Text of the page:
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Thank you all very much for the info. Are the paint pens that are refered to the ones sold at paintscratch.com? What is the shelf life of those pens once they are opened? Does the paint get too thick to work with at some point? Thanks for the syringe tip also. I do have some doubts that I will come out of that process unscathed though ( I say this looking at the 2 gouges on my fingers when my cordless screwdriver slipped and at the needle rip on my thumb from doing the hand sewing on my kid's costume) I will give it a try in the future though. I know you need to sacrafice for your M5.
As for the durability of the paint on my M5, I did talk to BMW NA after I noticed the large number of chips my car was recieving. They said they had no knowledge of any paint quaility problems (this was about June 2002). And when I brought the chip issue to the attention of my "service advisor" he looked at me as if I had sprouted even more horns than I normally do when entering his office and told me my problem was known as "road rash". I'm like, "Yeah, Yeah. I've driven enough cars to know this is unusual and I don't want you guys to DO anything to the car, I just want you to document it to create a paper trail and let BMW know what's going on." Any one else with paint durability issues?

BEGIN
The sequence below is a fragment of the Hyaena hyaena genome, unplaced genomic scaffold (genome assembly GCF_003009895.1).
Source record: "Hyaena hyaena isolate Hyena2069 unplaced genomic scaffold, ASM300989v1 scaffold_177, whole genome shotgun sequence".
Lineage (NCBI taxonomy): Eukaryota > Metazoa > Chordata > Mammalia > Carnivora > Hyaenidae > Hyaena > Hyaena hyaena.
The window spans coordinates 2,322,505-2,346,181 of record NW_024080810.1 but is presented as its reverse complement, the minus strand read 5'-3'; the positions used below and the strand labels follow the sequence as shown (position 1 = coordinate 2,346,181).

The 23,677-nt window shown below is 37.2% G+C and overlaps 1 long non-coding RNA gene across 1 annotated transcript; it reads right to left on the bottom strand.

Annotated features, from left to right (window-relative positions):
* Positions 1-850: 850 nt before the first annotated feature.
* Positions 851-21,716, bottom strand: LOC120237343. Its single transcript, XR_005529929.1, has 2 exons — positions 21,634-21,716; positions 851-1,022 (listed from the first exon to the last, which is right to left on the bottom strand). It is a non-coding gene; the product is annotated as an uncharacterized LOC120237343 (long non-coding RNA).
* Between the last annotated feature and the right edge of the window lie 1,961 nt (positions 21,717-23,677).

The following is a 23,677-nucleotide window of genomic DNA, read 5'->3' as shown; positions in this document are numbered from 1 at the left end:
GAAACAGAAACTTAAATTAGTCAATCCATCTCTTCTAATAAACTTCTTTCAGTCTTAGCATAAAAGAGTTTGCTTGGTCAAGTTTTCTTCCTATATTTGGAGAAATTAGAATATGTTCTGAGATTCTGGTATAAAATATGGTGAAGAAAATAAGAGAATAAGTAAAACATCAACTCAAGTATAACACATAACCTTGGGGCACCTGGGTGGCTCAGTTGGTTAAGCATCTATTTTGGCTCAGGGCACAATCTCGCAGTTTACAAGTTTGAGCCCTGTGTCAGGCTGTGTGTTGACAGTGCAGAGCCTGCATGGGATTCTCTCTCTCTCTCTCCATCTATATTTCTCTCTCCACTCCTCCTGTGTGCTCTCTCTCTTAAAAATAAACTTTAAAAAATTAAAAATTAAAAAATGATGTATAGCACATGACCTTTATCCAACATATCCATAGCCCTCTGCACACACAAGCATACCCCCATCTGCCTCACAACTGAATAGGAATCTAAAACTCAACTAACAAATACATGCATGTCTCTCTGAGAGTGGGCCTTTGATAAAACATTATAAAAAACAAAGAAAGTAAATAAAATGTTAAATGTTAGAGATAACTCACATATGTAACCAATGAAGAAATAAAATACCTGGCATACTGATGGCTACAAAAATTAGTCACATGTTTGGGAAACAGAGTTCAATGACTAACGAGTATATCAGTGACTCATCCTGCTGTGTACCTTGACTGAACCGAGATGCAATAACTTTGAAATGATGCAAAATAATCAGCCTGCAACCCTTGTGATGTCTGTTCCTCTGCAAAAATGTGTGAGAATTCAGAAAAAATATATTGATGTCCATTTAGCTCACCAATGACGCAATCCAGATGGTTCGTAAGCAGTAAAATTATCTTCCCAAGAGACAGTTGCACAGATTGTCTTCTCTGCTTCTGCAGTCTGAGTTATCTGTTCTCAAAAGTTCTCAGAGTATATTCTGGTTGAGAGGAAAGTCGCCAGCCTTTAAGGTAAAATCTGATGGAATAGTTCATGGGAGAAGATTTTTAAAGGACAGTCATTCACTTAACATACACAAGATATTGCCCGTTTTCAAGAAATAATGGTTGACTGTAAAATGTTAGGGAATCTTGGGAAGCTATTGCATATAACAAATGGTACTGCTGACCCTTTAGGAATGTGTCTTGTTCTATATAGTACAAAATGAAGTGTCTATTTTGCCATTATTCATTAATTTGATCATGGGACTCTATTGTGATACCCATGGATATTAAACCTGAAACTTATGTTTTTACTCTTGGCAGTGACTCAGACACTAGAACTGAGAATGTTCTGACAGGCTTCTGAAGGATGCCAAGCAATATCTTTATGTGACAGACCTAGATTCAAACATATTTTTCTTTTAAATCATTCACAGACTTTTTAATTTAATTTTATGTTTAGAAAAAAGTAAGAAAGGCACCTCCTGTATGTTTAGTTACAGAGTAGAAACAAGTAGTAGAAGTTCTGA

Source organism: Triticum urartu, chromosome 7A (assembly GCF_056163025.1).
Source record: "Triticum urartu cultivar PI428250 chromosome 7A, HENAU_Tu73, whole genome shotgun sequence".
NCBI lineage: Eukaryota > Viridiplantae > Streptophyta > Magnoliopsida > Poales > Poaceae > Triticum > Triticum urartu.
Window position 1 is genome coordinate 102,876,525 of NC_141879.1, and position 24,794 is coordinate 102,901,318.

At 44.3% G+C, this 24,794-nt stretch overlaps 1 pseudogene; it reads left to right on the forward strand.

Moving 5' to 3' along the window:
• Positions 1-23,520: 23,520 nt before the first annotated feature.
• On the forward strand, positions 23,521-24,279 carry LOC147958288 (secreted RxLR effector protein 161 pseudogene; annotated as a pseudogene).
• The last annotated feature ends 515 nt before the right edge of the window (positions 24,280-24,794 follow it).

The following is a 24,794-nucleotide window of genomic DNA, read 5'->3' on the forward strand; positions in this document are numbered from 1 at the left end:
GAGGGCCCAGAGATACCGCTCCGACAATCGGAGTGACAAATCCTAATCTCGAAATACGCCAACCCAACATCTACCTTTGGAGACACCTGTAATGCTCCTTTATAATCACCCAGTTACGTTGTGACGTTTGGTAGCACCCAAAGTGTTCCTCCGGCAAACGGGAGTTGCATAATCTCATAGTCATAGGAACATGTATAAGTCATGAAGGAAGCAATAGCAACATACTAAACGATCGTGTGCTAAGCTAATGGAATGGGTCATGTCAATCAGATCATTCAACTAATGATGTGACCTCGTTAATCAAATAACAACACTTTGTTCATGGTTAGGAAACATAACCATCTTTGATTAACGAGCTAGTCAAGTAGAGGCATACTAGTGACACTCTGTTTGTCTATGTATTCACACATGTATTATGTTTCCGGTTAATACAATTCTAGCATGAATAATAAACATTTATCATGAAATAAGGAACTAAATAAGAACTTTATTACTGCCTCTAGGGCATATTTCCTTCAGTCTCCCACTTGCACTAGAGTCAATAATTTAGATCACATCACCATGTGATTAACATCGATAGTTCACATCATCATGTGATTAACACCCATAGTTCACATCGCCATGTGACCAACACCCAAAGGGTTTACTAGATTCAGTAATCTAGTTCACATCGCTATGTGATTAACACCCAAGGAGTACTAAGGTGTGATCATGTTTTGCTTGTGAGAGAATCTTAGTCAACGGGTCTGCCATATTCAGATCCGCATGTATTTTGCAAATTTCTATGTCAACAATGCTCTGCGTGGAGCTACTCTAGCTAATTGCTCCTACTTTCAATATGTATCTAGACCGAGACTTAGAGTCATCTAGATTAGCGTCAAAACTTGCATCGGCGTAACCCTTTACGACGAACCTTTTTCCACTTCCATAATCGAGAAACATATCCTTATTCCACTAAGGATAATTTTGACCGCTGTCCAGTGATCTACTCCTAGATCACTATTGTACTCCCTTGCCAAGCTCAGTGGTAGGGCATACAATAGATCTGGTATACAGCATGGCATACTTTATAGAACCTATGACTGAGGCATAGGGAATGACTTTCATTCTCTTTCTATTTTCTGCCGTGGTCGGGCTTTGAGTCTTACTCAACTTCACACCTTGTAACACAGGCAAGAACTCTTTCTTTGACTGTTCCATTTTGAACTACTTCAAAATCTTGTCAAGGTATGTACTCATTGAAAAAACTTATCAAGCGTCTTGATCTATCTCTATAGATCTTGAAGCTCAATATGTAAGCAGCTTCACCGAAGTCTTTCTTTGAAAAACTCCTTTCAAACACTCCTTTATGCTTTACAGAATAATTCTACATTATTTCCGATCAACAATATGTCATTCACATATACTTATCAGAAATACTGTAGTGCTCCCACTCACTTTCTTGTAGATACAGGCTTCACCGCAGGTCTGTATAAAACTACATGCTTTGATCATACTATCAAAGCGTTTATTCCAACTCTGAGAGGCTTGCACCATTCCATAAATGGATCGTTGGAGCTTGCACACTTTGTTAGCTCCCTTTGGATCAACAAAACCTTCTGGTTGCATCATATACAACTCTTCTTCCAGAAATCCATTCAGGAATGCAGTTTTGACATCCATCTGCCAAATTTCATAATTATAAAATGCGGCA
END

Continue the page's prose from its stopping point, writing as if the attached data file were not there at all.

Originally posted by Anita As for the durability of the paint on my M5, I did talk to BMW NA after I noticed the large number of chips my car was recieving. They said they had no knowledge of any paint quaility problems (this was about June 2002).
I wouldn't expect them to own up to any diminished quality of their finishes. It took them losing a multi-million dollar class action suit about ten years ago to even get BMW to admit that they had been refinishing new vehicles without informing buyers when the factory paint was ruined in transit.
They're probably over-sensitized to the liability issue from that experience.
It was when I toured BMW Manufacturing's Spartanburg factory that I learned about the eco-friendly primer and paint system. Eco-friendly, but user-nasty!
How did your paint chip repairs turn out? I am in the same unenviable position right now! I want to do the repairs before I bring the car in for the clear bra thing. Hopefully, I can make the repais so it is not at all noticeable. Oh yeah, did you use the paint pens from paintscratch.com, or a syringe? Thanks.
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I know I said earlier to do the touch-up thing, but since that time I've acquired two new hoods (bonnets). Not the best way to address stone chips, but pretty effective nonetheless!
Seriously, I've had two unfortunate incidents (one my fault; one not) that required new hoods. The good news is that those nasty stone chips are gone!! And I believe that the local bodyshop does NOT use the same water-based primer that the factory uses, so hopefully it will be more durable.
I also still have an unused Eastwood paint chip repair kit at the ready!
If the planets are in alignment, I should get my Beastmistress back on Friday. Yippee!!